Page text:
Environmental policiesPolicy and Affairs

Coal power plants, we have to close them 4.5 times faster

China has a pipeline coal power plant of 366 GW, 68% of the global

(sustainabilityenvironment.com) – In 2022, the installed capacity of coal power plants in the world grew by 1%. 14 countries have opened new facilities, while 8 countries have announced new projects in the future. China, India, Indonesia, Turkey and Zimbabwe fall into both groups. China dominates: Beijing is responsible for 92% of the new projects announced and 60% of the plants in operation. This is reported by the annual monitoring of Global Energy Monitor.

China’s weight on new coal power plants in the world

And it is China, alone, that has brought up the curve of coal power plants in the world. Despite energy price shocks and the gas crisis, plants were closed for 26 GW last year, while another 25 GW was announced the deadline of 2030. Closures that dominated even the only group of developing countries, with 23 GW less. But the additional capacity planned by China alone reached 126 GW, canceling all progress in the rest of the world.

read also Coal power plants in China, boom again in 2022

It is not a novelty but a trend that has continued since 2021, when Beijing overtook the rest of the world for coal capacity in pipelines. Adding all the power plants under construction and in pre-construction, in 2022 Beijing reaches 366 GW (68% of the total) while the rest of the world stops at 172 GW (32%). In the last year alone, the Chinese share rose by 32% while that of the rest of the world fell by 22 percentage points.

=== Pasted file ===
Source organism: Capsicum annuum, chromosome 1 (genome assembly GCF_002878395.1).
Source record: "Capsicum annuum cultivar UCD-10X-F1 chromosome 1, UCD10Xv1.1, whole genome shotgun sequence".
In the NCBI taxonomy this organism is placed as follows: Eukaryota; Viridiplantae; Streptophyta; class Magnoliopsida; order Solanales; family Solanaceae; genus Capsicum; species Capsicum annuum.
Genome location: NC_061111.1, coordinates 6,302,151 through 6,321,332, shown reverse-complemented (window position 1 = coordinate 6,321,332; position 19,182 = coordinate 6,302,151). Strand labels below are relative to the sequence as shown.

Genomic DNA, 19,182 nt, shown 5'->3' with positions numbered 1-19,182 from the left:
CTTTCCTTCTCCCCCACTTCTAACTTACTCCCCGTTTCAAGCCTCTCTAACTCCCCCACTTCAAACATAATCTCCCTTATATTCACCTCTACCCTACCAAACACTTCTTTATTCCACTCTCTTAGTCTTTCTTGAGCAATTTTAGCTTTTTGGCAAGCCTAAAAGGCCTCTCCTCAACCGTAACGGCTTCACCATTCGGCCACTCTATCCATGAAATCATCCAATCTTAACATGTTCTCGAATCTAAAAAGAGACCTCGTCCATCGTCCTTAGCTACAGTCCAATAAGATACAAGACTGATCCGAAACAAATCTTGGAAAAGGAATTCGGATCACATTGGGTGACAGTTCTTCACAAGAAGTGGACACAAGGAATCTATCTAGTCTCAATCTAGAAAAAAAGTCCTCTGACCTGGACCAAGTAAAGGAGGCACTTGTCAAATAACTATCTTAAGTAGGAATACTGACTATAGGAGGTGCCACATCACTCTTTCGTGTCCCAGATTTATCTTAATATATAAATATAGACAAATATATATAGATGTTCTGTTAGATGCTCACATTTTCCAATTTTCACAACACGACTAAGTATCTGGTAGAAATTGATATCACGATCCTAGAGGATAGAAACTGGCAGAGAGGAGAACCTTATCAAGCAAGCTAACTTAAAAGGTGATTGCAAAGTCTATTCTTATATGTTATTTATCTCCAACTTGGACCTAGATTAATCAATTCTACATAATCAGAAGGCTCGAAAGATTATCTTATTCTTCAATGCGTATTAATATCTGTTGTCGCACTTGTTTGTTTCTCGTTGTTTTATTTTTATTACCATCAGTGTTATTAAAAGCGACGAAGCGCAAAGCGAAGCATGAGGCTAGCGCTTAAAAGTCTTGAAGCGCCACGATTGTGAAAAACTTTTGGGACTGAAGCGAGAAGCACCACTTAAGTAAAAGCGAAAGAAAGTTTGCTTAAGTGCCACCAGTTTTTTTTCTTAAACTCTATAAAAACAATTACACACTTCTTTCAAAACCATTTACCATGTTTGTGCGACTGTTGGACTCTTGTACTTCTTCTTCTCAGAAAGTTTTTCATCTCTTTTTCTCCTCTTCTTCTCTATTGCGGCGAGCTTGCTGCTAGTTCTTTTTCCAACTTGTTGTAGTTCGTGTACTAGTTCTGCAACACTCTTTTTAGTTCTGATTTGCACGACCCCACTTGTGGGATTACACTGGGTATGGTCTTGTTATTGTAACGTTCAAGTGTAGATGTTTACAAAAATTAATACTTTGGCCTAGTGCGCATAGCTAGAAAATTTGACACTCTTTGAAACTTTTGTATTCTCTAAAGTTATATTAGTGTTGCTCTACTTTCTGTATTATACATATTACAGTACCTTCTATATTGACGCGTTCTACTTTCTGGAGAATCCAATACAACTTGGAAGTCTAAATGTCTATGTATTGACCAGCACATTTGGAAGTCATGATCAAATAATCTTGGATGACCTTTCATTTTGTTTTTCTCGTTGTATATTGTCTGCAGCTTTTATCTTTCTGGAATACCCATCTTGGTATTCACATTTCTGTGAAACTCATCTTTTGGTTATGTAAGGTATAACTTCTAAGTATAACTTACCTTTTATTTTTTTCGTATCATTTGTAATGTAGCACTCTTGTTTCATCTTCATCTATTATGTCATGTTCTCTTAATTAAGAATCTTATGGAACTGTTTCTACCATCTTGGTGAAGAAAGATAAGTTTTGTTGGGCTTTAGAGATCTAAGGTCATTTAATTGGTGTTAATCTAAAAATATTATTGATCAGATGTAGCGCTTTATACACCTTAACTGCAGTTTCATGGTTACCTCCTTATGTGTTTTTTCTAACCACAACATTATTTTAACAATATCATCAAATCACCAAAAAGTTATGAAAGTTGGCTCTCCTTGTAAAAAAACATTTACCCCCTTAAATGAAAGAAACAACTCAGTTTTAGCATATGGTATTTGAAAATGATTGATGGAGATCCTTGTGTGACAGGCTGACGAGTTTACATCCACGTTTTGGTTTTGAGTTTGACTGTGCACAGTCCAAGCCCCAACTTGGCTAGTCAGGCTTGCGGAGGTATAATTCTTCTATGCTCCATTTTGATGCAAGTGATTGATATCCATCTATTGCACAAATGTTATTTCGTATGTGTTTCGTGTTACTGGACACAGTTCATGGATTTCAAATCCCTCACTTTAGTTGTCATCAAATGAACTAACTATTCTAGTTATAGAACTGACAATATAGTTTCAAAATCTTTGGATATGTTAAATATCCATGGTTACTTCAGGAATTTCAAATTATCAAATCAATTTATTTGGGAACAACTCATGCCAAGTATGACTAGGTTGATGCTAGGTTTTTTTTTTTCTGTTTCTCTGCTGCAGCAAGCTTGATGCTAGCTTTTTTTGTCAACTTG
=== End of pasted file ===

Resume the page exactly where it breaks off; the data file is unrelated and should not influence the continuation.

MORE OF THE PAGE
We have to run 4.5 times faster

Net of the Chinese boom, coal plant withdrawals travel too slow to meet climate targets. In order to meet the 1.5 ºC threshold and complete the phase out by 2040, it would be necessary to turn off 117 GW of coal per year: 4.5 times more than we currently do. In detail, OECD countries should cancel 60 GW per year until 2030 and other countries should shut down 91 GW to get back on the path of the phase out by 2040.

“The more new projects come into operation, the more cuts and commitments will have to be substantial in the future. At this rate, the transition from existing and new coal will not happen fast enough to avoid climate chaos,” comments Flora Champenois, the report’s lead author.

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